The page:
ABC: Ardente to Success, Con Forza to Failure


Credit: Elizabeth Zhong

In the latest installment of ABC: American Born Chinese, reporter Jonathan Zhang advocates for parents to stop forcing their kids to play an instrument.

Music is something that is felt and heard. It is something that tugs at the heartstrings of others, drawing out emotions of happiness and serenity. But if in the process of creating or performing a masterpiece, the artist’s heart isn’t dedicated to what they’re doing, what follows is something strained and aloof – a product of the artist simply trying to finish the piece.

It’s as if you’re a student who’s simply trying to get the bare minimum for an A. The issue is that music isn’t like math, where, as long you know how to do a problem, your job is done. For a musician, simply playing the right notes of a piece isn’t enough; that’s just noise.

I think many Asian parents are under the impression that music is a means of getting into college, and, if their child happens to be good at an instrument, then it becomes something to brag about for them. But, what Asian parents often don’t want, is for their child to pursue a career in music.

In truth, Asian parents are looking out for their children the best they can. Many of our parents grew up during an era where Asian countries were facing severe poverty; they never got the opportunity to play an instrument, and they want to give their kids that option. However, their experience tells them that it’s not a viable source of income.

In addition, playing an instrument is costly, and it’s amazing that Asian parents are willing to make that investment for their child. After learning how to play an instrument, the child now has a lifetime hobby and develops necessary habits that will help later on in life like dedication, time management and discipline. However, their good intentions are often misplaced.

Music is a means to express yourself, and when kids are forced to do something they don’t want to, they’re not focused on interpreting a piece of music in a way that lets them do so. What they are focused on is learning how to play a song as fast as possible so that they can do something else instead.

Needless to say, music isn’t something that can be learned in a day. Practicing for six hours once a week is useless compared to 45 minutes of practice every day, and 45 minutes of unfocused practice is useless compared to five minutes of devoted practice.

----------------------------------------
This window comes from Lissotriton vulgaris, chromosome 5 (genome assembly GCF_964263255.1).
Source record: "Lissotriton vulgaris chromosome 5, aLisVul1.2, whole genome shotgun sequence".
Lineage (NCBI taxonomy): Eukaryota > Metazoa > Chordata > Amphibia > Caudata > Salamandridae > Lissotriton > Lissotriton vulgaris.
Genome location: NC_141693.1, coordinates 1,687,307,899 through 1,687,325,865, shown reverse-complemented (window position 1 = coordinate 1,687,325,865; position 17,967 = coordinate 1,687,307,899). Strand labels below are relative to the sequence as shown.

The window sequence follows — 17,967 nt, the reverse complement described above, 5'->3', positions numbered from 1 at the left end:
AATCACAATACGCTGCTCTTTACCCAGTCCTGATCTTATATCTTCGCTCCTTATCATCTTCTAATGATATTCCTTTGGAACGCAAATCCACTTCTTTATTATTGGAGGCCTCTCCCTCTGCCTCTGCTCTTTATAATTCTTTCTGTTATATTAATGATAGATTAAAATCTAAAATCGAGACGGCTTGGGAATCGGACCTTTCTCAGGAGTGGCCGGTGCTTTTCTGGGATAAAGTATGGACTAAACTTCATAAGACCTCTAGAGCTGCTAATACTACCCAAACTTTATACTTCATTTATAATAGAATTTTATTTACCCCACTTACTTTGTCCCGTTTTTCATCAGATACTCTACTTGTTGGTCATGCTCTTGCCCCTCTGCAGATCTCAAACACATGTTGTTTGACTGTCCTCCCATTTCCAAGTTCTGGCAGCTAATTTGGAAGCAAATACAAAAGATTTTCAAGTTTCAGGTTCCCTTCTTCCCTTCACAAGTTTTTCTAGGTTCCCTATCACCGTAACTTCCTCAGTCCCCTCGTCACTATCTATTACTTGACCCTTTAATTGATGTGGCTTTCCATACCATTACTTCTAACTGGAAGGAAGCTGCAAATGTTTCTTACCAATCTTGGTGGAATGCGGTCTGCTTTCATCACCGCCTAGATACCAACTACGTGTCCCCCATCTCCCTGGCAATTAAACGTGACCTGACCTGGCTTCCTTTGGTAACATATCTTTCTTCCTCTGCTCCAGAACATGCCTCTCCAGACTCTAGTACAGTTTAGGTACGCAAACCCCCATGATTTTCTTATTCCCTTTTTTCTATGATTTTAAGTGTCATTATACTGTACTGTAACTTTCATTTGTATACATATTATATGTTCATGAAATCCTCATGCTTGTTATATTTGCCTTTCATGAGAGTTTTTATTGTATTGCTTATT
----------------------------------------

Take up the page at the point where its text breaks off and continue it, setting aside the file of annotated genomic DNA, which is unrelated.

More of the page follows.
I refuse to recognize anyone who simply plays the correct notes of a piece as a musician. You are an imposter, someone trying to be something that they aren’t. Practice all you want; if you’re not enjoying what you’re doing and devoted to when practicing, your music will reflect that.

There’s something sad about someone who plays an instrument not because they enjoy it, but because they’re forced to play. You can hear it in their music, and you can see it in their movements when they play. I’ve seen so many of my friends quit their instruments because they just didn’t enjoy playing them.

And, although many of my friends wasted hours of their time, forced to do something they didn’t want to do, not all Asian parents force their kids to play instruments. In fact, I’m a testament to this. My parents believed that music was something that should be enjoyed, and always told me that if I didn’t like what I was doing, I could quit at any time. And so, to this day, I still play the piano.

I’ve always wondered whether my friends would still be playing today, had their parents not forced them into it and instead let them find their own way to the instrument. This may sound completely ridiculous, but hear me out. Let’s take the classic example of washing the dishes. Your family has finished eating, and you decide that you want to help out by washing the dishes. However, your parents then tell you to wash the dishes, and all of a sudden, you no longer want to wash them.

Music isn’t something that can be forced onto someone. I believe that someone should find their passion for music themselves through something like an inspiring performance or a first lesson. I know that my words may fall on deaf ears, but to those that hear me, please, stop forcing your kids to play an instrument.